A collaboration between UAB, University of Southern Mississippi, and The University of Alabama. The overall purpose of the CNP DSN was to build on our already established community and institutional capacity in order to eliminate cancer health disparities by conducting community-based participatory education, training and research. The goals of the DSN were to improve access to and utilization of proven beneficial cancer interventions and to develop a cadre of well-trained researchers who continued to address reduction/elimination of cancer disparities.
Accomplishments of the CNP include:
1) Expanded our capacity by recruiting and training new CHARPs, organizational representatives, and agents of change. Through this expansion of capacity, we trained and re-trained more than 555 CHARPs and 252 local partners and developed 22 Community Network Partnerships in our targeted communities. The CNPs included CHARPs, community-based organization leaders, and agents of change.
2) Through the WALK! Feel Alive physical activity program we enrolled 216 teams with 1,865 registered participants in all 22 counties. We retained 61% of the sample at 12 months and 51% at 24 months. Approximately 90% (87%) of participants were females and 94.7% were African Americans. The average age was 48.7 years.
3) Cancer awareness education: An additional 654 cancer awareness activities were implemented in 22 counties; more than 57,800 individuals were reached by these activities. Cancer screening awareness messages were incorporated among walkers in addition to other health messages, such as healthy eating. Significant improvements were observed between baseline and 12-month follow-up among participants on the following variables (p<.01): frequency of physical activity, consumption of fruit and vegetables, breast/cervical/colorectal cancer screening, as well as engagement in regular breast self-exam.
4) We implemented the Body and Soul program in 59 churches in the targeted counties. Baseline and 12-month follow-up showed aggregate increases in servings of fruit and vegetables among congregants, which was the focus of the program.
5) A number of Direct Action Organizing activities (17) were implemented, ranging from support of tobacco control legislation at the municipal level to advocating for increased funding for the Alabama Breast and Cervical Cancer Early Detection program.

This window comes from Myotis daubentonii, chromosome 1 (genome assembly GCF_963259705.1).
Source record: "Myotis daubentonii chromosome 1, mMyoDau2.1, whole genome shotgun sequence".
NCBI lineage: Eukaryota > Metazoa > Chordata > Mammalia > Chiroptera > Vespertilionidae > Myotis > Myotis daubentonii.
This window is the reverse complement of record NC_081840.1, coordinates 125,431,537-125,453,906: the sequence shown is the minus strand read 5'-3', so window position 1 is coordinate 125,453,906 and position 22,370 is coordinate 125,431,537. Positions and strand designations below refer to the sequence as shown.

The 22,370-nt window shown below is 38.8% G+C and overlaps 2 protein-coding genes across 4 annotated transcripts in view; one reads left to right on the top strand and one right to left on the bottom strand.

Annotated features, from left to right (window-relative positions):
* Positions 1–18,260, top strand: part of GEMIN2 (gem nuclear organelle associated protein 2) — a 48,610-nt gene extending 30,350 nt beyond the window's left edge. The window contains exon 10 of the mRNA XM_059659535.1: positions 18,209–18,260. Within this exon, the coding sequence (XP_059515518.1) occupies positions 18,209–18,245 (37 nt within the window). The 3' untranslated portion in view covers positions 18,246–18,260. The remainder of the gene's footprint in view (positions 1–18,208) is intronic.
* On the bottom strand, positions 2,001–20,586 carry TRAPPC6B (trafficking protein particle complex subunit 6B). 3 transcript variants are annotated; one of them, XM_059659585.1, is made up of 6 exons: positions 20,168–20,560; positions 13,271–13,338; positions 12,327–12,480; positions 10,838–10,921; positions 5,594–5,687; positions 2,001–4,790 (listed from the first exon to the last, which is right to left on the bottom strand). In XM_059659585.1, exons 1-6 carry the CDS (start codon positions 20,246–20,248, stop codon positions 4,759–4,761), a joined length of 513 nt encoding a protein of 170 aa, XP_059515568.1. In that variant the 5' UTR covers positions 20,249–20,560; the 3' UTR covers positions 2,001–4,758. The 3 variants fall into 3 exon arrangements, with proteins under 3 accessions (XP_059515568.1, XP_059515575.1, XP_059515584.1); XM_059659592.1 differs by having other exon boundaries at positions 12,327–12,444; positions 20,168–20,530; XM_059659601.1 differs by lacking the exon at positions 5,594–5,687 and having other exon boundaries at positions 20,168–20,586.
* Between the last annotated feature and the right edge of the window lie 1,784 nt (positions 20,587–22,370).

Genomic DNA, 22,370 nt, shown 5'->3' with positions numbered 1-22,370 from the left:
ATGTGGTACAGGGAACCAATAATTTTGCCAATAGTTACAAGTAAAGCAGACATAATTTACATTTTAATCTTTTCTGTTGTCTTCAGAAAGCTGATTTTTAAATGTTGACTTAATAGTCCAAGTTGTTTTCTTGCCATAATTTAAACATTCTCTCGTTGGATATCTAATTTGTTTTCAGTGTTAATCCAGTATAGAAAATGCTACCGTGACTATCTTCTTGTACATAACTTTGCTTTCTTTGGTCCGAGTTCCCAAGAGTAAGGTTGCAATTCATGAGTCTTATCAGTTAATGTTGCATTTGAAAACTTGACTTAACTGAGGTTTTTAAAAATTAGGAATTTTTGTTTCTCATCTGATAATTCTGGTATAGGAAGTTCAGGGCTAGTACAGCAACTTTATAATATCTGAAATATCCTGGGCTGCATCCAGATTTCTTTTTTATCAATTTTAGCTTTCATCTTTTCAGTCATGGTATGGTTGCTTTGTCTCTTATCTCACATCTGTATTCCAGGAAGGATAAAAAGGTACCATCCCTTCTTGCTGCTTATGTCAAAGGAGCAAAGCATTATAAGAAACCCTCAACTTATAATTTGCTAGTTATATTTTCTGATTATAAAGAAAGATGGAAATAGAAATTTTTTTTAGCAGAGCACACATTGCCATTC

Overall Impact: Our greatest impact has been on mammography rates among Medicare recipients, with a major reduction in disparities between AAs and whites. In Alabama, the average disparity between AAs and whites was 16% in 1997/98. As of 2006/08, the disparity has been eliminated. Furthermore, in 4 of the 12 counties the screening rates were higher in AAs than in whites. Similarly, over the same period in Mississippi, the disparity was reduced from 11% to 2.7%, with 3 of the 10 counties having higher screening rates in African American’s than in Whites.
Pilot Project (May 2010)
Alternative Tobacco Product Use among African American Males.
Project Leader: William Carroll Co-Investigators: Isabel Scarinci, Russell Foushee
Aims of Project
- To measure prevalence of use of nine tobacco products among males age 19-30 in five counties of the Black Belt region.
- To determine sociocultural factors influencing tobacco product use.
- To validate findings with community members and initiate the design of a culturally relevant intervention project.
DSN Diversity Supplement
DSN received funding for a Research Supplement to Promote Diversity in Health-Related Research support for Monica L. Baskin. This project utilizes the DSN infrastructure that includes community engagement, local staff support, introduction to community partners and a cadre of other invaluable resources that help to make these projects successful while providing meaningful research training for these junior investigators. Dr. Partridge (CNP PI) serves as mentor to the Dr. Baskin.
Healthy Communities: Measuring Access to Healthy foods and fitness in Dallas County, AL,
Monica Baskin, PhD – Project Leader
Goal: Reduce cancer disparities through environmental and policy interventions to promote healthy eating and regular physical activity.
Aims: (1) Measure aspects of the food and physical activity environments associated with maintaining a healthy lifestyle; (2) Generate potential environmental and policy interventions to promote healthy lifestyles; (3) Advocate for change in local environments/policies based on findings from Aims 1 & 2.
There were 5 Health Disparities Research Training Program Scholars.
There were 2 Administrative Supplements that included a partnership that took DSN staff to Zambia, Africa to learn about cervical cancer screening and their community health program. The second was a project that conducted cervical cancer and HPV screening in the Mississippi Delta.